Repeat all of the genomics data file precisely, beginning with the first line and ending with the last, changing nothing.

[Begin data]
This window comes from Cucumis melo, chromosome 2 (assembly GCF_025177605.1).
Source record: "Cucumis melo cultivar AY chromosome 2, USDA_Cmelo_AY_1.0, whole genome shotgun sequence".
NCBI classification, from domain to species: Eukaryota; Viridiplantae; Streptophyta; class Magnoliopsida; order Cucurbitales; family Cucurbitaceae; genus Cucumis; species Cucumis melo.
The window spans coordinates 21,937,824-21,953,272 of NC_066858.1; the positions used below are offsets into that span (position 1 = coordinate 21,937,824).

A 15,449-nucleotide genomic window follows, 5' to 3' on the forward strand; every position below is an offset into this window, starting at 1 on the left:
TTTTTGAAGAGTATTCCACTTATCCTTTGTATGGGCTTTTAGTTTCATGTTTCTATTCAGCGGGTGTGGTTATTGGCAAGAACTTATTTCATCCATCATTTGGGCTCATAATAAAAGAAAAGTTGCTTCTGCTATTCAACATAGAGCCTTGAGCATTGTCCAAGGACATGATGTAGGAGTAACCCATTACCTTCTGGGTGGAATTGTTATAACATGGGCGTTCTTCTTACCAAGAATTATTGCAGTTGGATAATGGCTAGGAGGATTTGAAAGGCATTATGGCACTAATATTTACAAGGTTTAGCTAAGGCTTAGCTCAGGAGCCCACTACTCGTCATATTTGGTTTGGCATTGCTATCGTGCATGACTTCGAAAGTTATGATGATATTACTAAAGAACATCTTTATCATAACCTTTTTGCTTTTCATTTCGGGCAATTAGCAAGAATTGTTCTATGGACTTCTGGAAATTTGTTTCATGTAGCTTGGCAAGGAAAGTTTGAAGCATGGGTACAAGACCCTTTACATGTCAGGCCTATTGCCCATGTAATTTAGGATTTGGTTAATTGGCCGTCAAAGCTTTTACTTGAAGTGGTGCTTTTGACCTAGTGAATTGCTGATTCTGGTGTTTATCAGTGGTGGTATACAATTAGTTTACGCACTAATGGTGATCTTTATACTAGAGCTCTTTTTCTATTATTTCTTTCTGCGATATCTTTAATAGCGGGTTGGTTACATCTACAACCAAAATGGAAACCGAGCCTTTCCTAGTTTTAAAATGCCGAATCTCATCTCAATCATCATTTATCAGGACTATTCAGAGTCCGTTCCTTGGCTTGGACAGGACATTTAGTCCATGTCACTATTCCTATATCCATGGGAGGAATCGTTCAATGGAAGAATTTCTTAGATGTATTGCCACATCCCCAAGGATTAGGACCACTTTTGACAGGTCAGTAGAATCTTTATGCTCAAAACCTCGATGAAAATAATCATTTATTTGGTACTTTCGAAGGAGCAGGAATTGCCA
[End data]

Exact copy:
This window comes from Cucumis melo, chromosome 2 (assembly GCF_025177605.1).
Source record: "Cucumis melo cultivar AY chromosome 2, USDA_Cmelo_AY_1.0, whole genome shotgun sequence".
NCBI classification, from domain to species: Eukaryota; Viridiplantae; Streptophyta; class Magnoliopsida; order Cucurbitales; family Cucurbitaceae; genus Cucumis; species Cucumis melo.
The window spans coordinates 21,937,824-21,953,272 of NC_066858.1; the positions used below are offsets into that span (position 1 = coordinate 21,937,824).

A 15,449-nucleotide genomic window follows, 5' to 3' on the forward strand; every position below is an offset into this window, starting at 1 on the left:
TTTTTGAAGAGTATTCCACTTATCCTTTGTATGGGCTTTTAGTTTCATGTTTCTATTCAGCGGGTGTGGTTATTGGCAAGAACTTATTTCATCCATCATTTGGGCTCATAATAAAAGAAAAGTTGCTTCTGCTATTCAACATAGAGCCTTGAGCATTGTCCAAGGACATGATGTAGGAGTAACCCATTACCTTCTGGGTGGAATTGTTATAACATGGGCGTTCTTCTTACCAAGAATTATTGCAGTTGGATAATGGCTAGGAGGATTTGAAAGGCATTATGGCACTAATATTTACAAGGTTTAGCTAAGGCTTAGCTCAGGAGCCCACTACTCGTCATATTTGGTTTGGCATTGCTATCGTGCATGACTTCGAAAGTTATGATGATATTACTAAAGAACATCTTTATCATAACCTTTTTGCTTTTCATTTCGGGCAATTAGCAAGAATTGTTCTATGGACTTCTGGAAATTTGTTTCATGTAGCTTGGCAAGGAAAGTTTGAAGCATGGGTACAAGACCCTTTACATGTCAGGCCTATTGCCCATGTAATTTAGGATTTGGTTAATTGGCCGTCAAAGCTTTTACTTGAAGTGGTGCTTTTGACCTAGTGAATTGCTGATTCTGGTGTTTATCAGTGGTGGTATACAATTAGTTTACGCACTAATGGTGATCTTTATACTAGAGCTCTTTTTCTATTATTTCTTTCTGCGATATCTTTAATAGCGGGTTGGTTACATCTACAACCAAAATGGAAACCGAGCCTTTCCTAGTTTTAAAATGCCGAATCTCATCTCAATCATCATTTATCAGGACTATTCAGAGTCCGTTCCTTGGCTTGGACAGGACATTTAGTCCATGTCACTATTCCTATATCCATGGGAGGAATCGTTCAATGGAAGAATTTCTTAGATGTATTGCCACATCCCCAAGGATTAGGACCACTTTTGACAGGTCAGTAGAATCTTTATGCTCAAAACCTCGATGAAAATAATCATTTATTTGGTACTTTCGAAGGAGCAGGAATTGCCA